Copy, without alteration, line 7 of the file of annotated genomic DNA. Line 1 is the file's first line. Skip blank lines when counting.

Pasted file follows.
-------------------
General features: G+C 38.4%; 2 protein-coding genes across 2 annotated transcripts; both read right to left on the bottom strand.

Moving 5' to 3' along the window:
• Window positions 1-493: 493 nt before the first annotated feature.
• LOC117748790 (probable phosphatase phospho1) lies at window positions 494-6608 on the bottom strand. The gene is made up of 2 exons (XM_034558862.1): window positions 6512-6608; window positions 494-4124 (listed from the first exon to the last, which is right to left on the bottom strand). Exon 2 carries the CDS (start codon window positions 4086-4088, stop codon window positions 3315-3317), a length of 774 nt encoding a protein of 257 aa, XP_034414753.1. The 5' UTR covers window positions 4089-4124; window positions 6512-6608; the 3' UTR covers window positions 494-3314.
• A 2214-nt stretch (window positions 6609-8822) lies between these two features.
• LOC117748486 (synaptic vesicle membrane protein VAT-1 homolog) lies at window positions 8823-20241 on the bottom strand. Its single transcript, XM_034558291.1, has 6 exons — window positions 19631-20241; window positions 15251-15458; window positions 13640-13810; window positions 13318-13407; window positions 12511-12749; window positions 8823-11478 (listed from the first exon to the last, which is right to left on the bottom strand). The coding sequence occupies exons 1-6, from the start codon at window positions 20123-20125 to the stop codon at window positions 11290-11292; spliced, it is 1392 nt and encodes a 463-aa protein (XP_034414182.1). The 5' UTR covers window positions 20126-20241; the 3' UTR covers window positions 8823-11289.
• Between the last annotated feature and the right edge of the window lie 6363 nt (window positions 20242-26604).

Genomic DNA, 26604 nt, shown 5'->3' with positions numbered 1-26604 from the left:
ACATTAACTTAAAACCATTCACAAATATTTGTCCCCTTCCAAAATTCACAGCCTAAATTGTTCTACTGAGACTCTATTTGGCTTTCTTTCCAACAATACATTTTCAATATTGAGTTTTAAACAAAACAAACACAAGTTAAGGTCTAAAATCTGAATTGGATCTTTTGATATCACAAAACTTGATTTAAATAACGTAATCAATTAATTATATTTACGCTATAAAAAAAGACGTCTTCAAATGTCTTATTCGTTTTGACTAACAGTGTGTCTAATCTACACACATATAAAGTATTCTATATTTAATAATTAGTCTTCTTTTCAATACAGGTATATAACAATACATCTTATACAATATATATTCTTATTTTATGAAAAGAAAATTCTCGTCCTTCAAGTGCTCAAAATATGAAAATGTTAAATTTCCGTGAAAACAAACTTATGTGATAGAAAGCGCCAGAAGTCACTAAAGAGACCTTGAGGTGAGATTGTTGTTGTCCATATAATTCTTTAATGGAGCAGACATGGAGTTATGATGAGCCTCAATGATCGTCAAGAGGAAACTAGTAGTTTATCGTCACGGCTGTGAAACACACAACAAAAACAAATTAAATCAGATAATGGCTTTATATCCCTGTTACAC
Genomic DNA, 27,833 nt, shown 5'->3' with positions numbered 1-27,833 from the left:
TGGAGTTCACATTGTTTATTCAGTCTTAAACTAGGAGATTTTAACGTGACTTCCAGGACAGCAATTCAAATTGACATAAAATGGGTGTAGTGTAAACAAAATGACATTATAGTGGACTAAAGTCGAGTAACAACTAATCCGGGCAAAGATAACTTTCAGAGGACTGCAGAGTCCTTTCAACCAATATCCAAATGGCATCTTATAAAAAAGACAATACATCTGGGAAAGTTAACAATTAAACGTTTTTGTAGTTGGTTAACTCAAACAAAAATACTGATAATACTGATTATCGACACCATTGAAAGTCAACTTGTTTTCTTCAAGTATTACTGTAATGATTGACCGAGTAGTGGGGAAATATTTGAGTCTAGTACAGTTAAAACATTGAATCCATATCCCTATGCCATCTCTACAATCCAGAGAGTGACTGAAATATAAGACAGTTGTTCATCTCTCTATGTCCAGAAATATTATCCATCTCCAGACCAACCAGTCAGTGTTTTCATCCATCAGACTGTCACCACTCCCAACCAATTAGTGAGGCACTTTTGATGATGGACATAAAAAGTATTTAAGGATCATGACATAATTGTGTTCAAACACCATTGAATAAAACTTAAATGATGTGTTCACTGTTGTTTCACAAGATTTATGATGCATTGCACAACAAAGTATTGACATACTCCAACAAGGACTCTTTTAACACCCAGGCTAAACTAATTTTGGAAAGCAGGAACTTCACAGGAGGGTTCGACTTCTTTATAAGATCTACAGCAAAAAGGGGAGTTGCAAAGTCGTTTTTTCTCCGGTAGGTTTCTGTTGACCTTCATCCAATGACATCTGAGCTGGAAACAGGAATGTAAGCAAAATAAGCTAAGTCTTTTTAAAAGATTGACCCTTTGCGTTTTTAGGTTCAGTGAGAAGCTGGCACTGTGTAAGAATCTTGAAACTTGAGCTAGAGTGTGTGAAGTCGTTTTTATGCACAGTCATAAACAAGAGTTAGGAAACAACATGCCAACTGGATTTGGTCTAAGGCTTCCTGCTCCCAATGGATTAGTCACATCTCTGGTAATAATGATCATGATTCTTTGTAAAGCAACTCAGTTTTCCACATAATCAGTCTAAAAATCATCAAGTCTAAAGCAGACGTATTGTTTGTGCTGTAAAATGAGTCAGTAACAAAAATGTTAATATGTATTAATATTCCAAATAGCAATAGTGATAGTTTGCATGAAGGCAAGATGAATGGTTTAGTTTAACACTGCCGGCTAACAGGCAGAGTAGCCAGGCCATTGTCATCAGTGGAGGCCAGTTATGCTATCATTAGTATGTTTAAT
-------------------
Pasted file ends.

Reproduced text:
• Between the last annotated feature and the right edge of the window lie 6363 nt (window positions 20242-26604).